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Since 2004, This Small Team Has Been Crushing The Podcasting Competition

from Fast Company One afternoon in 2004, Mikel Ellcessor walked into his boss’s office with a big idea. At the time, he was the head of local content for New York public radio station WNYC. It was making all sorts of interesting shows, but connecting them with the right audience could be difficult. Distributing them outside of New York was complicated and time-consuming, and involved convincing a big group of people working at local public radio stations around the country that a new show was worth their time (and money). It was as if the people behind Parks and Recreation […]

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Verizon’s Mobile ‘Supercookies’ Seen as Threat to Privacy

from NYTs For the last several months, cybersecurity experts have been warning Verizon Wireless that it was putting the privacy of its customers at risk. The computer codes the company uses to tag and follow its mobile subscribers around the web, they said, could make those consumers vulnerable to covert tracking and profiling. It looks as if there was reason to worry. This month Jonathan Mayer, a lawyer and computer science graduate student at Stanford University, reported on his blog that Turn, an advertising software company, was using Verizon’s unique customer codes to regenerate its own tracking tags after consumers […]

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Among the Disrupted

From NYTs Amid the bacchanal of disruption, let us pause to honor the disrupted. The streets of American cities are haunted by the ghosts of bookstores and record stores, which have been destroyed by the greatest thugs in the history of the culture industry. Writers hover between a decent poverty and an indecent one; they are expected to render the fruits of their labors for little and even for nothing, and all the miracles of electronic dissemination somehow do not suffice for compensation, either of the fiscal or the spiritual kind. Everybody talks frantically about media, a second-order subject if […]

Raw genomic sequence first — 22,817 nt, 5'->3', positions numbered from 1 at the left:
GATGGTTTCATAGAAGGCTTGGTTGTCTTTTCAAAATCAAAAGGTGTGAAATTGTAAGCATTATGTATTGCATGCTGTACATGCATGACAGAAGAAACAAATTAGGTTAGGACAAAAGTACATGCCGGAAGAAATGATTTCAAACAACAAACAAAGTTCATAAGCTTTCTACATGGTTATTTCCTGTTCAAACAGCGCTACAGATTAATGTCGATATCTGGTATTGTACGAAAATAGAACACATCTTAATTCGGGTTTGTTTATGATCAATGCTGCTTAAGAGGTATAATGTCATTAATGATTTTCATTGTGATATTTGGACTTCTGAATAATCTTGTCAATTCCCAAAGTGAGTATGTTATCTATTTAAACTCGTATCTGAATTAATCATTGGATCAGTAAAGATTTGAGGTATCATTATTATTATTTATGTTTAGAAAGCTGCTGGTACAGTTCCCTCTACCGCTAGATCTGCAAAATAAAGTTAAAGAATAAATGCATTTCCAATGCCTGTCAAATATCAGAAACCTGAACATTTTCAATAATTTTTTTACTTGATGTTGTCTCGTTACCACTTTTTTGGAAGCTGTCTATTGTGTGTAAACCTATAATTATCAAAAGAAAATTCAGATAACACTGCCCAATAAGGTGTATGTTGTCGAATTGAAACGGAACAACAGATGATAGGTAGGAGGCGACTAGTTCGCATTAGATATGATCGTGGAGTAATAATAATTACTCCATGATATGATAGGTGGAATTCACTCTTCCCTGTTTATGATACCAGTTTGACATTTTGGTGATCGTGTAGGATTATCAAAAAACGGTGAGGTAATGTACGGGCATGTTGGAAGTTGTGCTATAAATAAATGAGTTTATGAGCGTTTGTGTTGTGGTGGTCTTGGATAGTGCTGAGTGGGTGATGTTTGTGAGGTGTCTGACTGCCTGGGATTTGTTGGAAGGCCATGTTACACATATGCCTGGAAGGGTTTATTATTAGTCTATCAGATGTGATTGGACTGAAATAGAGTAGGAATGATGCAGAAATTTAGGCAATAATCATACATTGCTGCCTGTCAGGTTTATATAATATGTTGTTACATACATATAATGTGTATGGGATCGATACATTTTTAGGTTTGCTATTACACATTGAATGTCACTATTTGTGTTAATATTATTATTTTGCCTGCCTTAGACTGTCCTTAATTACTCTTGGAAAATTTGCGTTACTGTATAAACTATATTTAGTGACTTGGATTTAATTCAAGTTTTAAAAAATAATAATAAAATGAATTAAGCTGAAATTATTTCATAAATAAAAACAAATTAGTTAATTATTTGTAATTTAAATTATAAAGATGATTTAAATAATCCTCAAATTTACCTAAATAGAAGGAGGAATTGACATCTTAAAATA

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The World Is Watching Our Net Neutrality Debate, So Let’s Get It Right

from Wired Does the United States act in accordance with the same principles that we advocate to others? The answer needs to be yes. When it comes to the debate on network neutrality, the world watches what we do at home. That’s one reason that the President’s commitment to network neutrality is so important: In the struggle to protect a global, open, and free internet, we must also protect it at home. The President’s recent call to enshrine network neutrality principles in domestic regulation echoes our diplomatic efforts to prevent any centralized power—corporate or governmental—from picking winners and losers on […]

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Here We Go Again 5 Key Questions for Patent Reform in 2015

from Gigaom Will the third time be the charm? In the last five years, Congress has twice tried to fix the country’s dysfunctional patent laws only to see those efforts founder at the hands of shrewd lobbying by reform opponents. Now, lawmakers are at it again, vowing to cut down the patent trolls who have made a mockery of a system that is supposed to promote innovation by instead turning it into a tool for economic extortion. Here’s a short look at the story so far, plus five factors that will determine if this year’s patent reform effort will fare […]